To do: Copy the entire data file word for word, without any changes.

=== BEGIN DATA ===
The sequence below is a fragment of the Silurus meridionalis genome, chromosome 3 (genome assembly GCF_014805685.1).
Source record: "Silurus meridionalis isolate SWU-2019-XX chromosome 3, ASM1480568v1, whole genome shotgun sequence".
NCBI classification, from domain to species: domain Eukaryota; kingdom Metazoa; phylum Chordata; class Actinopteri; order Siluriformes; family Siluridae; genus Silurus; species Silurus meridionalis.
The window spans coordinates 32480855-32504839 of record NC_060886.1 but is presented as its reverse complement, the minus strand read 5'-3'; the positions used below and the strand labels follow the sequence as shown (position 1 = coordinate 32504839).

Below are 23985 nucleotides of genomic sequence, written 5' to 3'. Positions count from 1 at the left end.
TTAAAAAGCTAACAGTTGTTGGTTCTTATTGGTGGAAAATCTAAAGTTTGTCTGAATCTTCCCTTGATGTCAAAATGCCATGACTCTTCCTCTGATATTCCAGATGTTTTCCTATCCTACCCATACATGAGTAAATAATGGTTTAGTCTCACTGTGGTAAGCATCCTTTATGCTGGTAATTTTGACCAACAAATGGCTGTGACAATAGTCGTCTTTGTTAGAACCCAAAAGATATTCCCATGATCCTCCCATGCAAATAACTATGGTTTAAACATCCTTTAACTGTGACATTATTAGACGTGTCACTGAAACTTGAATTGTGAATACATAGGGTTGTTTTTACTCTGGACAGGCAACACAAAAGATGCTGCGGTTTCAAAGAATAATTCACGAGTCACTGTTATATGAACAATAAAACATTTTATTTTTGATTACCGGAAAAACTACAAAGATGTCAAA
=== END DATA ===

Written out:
The sequence below is a fragment of the Silurus meridionalis genome, chromosome 3 (genome assembly GCF_014805685.1).
Source record: "Silurus meridionalis isolate SWU-2019-XX chromosome 3, ASM1480568v1, whole genome shotgun sequence".
NCBI classification, from domain to species: domain Eukaryota; kingdom Metazoa; phylum Chordata; class Actinopteri; order Siluriformes; family Siluridae; genus Silurus; species Silurus meridionalis.
The window spans coordinates 32480855-32504839 of record NC_060886.1 but is presented as its reverse complement, the minus strand read 5'-3'; the positions used below and the strand labels follow the sequence as shown (position 1 = coordinate 32504839).

Below are 23985 nucleotides of genomic sequence, written 5' to 3'. Positions count from 1 at the left end.
TTAAAAAGCTAACAGTTGTTGGTTCTTATTGGTGGAAAATCTAAAGTTTGTCTGAATCTTCCCTTGATGTCAAAATGCCATGACTCTTCCTCTGATATTCCAGATGTTTTCCTATCCTACCCATACATGAGTAAATAATGGTTTAGTCTCACTGTGGTAAGCATCCTTTATGCTGGTAATTTTGACCAACAAATGGCTGTGACAATAGTCGTCTTTGTTAGAACCCAAAAGATATTCCCATGATCCTCCCATGCAAATAACTATGGTTTAAACATCCTTTAACTGTGACATTATTAGACGTGTCACTGAAACTTGAATTGTGAATACATAGGGTTGTTTTTACTCTGGACAGGCAACACAAAAGATGCTGCGGTTTCAAAGAATAATTCACGAGTCACTGTTATATGAACAATAAAACATTTTATTTTTGATTACCGGAAAAACTACAAAGATGTCAAA